garden grow

What Grows Well With Garlic: Companion Planting Guide

How to Grow Garlic in Canada and Northern Gardens Planting garlic
How to Grow Garlic in Canada and Northern Gardens Planting garlic from

Garlic is not only a flavorful addition to many dishes, but it also has natural pest-repellent properties that make it a great companion plant for a variety of vegetables and herbs. Companion planting is the practice of growing different plants together to benefit each other by deterring pests, enhancing growth, and maximizing space. In this article, we will explore what grows well with garlic and how to create a successful companion planting garden.

Benefits of Companion Planting with Garlic

Companion planting with garlic offers several advantages for your garden:

  • Natural pest control: Garlic has natural insect-repelling properties that can deter common garden pests like aphids, spider mites, and cabbage worms. Planting garlic alongside susceptible plants can help protect them from these pests.
  • Improved flavor: Some plants, like tomatoes, benefit from the presence of garlic by enhancing their flavor. Planting garlic near these crops can result in tastier harvests.
  • Space optimization: Garlic is a vertical-growing plant, which means it doesn’t take up much space. By planting garlic alongside other vegetables, you can make the most of your garden’s limited area.
  • Beneficial pollinators: Garlic flowers attract beneficial pollinators like bees and butterflies, which can improve the overall health and productivity of your garden.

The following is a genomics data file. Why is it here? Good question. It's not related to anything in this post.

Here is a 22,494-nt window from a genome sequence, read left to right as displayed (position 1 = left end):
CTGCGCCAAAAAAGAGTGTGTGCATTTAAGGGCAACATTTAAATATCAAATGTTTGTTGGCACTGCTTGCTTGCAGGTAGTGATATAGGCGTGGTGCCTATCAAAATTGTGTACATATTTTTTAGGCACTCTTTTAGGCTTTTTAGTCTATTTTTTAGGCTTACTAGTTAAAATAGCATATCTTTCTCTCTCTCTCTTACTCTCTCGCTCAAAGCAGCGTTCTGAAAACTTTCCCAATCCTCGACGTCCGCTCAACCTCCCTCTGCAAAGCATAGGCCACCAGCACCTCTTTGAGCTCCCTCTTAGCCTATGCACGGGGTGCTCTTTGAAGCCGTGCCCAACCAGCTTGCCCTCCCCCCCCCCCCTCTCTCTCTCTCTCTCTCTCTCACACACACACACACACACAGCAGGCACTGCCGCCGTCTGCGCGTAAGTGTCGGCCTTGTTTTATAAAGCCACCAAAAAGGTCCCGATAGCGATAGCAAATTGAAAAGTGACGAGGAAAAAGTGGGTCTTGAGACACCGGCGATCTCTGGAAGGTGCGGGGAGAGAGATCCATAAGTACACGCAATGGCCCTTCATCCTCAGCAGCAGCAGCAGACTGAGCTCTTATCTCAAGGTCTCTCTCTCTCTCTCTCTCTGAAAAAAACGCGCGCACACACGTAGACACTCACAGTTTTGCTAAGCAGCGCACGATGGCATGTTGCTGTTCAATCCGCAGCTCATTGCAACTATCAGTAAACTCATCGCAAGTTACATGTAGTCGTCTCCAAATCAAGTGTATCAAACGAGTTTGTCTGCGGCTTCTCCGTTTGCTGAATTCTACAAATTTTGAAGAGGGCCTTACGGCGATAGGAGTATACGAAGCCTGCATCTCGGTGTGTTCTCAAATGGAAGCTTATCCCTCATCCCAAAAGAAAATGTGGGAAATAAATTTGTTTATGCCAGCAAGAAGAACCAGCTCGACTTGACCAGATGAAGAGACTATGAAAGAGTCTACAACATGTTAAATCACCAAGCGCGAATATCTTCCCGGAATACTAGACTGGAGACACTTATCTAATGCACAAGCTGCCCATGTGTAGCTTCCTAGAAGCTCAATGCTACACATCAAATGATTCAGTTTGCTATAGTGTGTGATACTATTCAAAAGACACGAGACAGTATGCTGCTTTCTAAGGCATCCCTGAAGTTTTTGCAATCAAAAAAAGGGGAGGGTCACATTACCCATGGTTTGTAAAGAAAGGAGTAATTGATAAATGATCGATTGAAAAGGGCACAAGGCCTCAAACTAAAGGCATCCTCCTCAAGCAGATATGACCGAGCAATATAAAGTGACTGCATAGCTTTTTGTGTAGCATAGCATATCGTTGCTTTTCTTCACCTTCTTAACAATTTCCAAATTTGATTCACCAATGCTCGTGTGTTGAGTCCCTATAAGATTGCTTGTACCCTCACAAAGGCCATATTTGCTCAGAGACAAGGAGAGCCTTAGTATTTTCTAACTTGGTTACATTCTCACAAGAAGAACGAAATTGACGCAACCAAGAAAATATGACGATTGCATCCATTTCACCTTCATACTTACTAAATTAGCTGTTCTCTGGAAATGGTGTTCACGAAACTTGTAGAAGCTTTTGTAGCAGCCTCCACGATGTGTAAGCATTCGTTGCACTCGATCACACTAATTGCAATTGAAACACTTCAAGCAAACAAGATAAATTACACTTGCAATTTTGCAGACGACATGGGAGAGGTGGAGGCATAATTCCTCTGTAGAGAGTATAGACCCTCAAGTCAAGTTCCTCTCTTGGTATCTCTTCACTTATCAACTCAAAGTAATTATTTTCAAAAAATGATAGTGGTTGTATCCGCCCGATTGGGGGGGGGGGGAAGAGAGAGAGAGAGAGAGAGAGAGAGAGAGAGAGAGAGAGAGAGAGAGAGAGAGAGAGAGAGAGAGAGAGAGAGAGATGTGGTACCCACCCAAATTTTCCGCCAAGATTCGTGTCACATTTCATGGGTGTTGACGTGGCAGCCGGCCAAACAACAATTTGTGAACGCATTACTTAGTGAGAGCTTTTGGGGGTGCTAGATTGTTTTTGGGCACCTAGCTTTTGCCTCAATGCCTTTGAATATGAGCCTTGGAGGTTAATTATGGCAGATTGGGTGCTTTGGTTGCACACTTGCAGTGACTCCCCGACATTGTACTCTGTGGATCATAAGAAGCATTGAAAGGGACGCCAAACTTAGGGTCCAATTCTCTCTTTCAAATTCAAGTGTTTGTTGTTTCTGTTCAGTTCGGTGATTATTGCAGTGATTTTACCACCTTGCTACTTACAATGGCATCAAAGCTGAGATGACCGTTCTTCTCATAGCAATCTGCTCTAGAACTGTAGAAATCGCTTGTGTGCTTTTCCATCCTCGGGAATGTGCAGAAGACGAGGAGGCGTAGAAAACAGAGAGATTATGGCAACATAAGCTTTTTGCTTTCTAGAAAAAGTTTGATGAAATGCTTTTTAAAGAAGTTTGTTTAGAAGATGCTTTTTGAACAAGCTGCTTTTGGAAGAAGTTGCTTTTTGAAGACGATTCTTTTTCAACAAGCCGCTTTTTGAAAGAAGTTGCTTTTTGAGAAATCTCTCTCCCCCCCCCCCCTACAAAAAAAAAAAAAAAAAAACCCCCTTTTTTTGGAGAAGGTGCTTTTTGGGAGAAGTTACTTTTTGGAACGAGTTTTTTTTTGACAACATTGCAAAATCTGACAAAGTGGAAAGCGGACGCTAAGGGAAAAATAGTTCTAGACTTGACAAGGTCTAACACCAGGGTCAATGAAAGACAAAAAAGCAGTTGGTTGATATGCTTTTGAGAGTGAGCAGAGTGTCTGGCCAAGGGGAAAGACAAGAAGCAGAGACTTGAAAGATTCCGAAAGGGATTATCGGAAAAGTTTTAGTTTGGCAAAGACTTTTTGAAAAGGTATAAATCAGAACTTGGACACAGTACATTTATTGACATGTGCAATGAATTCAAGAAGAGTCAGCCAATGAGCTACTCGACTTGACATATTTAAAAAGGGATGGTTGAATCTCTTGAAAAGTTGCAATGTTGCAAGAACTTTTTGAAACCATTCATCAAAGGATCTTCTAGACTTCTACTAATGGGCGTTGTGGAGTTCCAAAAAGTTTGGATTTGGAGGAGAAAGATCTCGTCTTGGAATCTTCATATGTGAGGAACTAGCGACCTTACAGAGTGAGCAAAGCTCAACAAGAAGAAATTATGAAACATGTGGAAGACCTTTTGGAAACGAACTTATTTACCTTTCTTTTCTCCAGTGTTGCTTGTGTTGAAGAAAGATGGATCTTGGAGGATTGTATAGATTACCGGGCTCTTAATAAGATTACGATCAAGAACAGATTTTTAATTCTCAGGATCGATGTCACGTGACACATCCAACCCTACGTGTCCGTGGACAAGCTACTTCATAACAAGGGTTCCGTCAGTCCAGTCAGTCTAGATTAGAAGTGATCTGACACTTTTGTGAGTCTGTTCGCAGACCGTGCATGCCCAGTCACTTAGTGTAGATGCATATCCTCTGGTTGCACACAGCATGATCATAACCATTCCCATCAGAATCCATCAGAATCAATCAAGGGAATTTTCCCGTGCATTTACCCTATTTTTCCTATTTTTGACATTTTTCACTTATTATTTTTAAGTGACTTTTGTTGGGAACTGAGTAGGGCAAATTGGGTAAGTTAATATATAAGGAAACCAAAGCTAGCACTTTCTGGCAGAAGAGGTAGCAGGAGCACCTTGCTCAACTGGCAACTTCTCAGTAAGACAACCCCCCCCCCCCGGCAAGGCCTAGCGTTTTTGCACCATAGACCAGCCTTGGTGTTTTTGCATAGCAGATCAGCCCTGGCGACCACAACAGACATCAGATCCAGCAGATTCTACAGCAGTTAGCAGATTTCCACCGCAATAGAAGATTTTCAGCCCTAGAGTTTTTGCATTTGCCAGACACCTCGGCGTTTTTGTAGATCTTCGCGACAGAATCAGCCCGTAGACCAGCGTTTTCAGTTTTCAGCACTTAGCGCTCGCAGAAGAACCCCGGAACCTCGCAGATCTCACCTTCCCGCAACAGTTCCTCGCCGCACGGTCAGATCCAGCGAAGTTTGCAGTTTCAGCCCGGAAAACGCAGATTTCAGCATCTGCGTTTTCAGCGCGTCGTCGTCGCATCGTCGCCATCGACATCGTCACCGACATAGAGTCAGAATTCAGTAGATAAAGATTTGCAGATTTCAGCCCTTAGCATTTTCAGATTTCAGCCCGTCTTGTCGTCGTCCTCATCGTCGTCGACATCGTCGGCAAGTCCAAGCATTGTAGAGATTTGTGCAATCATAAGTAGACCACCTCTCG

Companion Plants for Garlic

When deciding what to plant alongside garlic, it’s important to consider the specific needs and preferences of each plant. Here are some popular companion plants that grow well with garlic:

1. Tomatoes

Tomatoes and garlic are excellent companions in the garden. Garlic helps repel pests like aphids and spider mites, which commonly affect tomatoes. Additionally, the strong aroma of garlic can enhance the flavor of tomatoes when planted nearby.

2. Peppers

Peppers, including bell peppers and chili peppers, can benefit from being planted alongside garlic. Garlic’s natural pest-repellent properties help protect peppers from common pests like aphids and flea beetles.

3. Brassicas

Brassicas, such as cabbage, broccoli, kale, and cauliflower, are often the target of cabbage worms and other pests. Planting garlic near brassicas can help deter these pests and protect your crops.

4. Carrots

Carrots and garlic make great companion plants. Garlic’s pest-repellent properties can help keep carrot flies at bay, which are notorious for damaging carrot crops.

5. Lettuce and Leafy Greens

Lettuce and other leafy greens, such as spinach and arugula, can benefit from the presence of garlic. Garlic helps repel pests like aphids, slugs, and snails, which commonly affect these crops.

6. Beets

Beets are another vegetable that grows well with garlic. The strong aroma of garlic helps deter pests like leafminers and beetles, which can damage beet crops.

Planting Tips for Companion Planting with Garlic

When planting garlic as a companion plant, consider the following tips:

  • Spacing: Plant garlic cloves 4-6 inches apart to allow enough space for each plant to grow.
  • Sunlight: Garlic prefers full sun, so make sure to plant it in an area that receives at least 6 hours of direct sunlight per day.
  • Soil: Garlic thrives in well-drained, fertile soil. Prepare the soil by adding compost or organic matter before planting.
  • Timing: Plant garlic in the fall, around 4-6 weeks before the first frost, so it has time to establish roots before winter.
  • Watering: Keep the soil evenly moist but not overly saturated. Garlic requires regular watering, especially during dry spells.


Companion planting with garlic can be a beneficial strategy to enhance your garden’s overall health and productivity. By choosing the right companion plants and following proper planting techniques, you can create a thriving garden that is naturally pest-resistant and maximizes space. Remember to consider the specific needs and preferences of each plant to ensure successful companion planting. Happy gardening!

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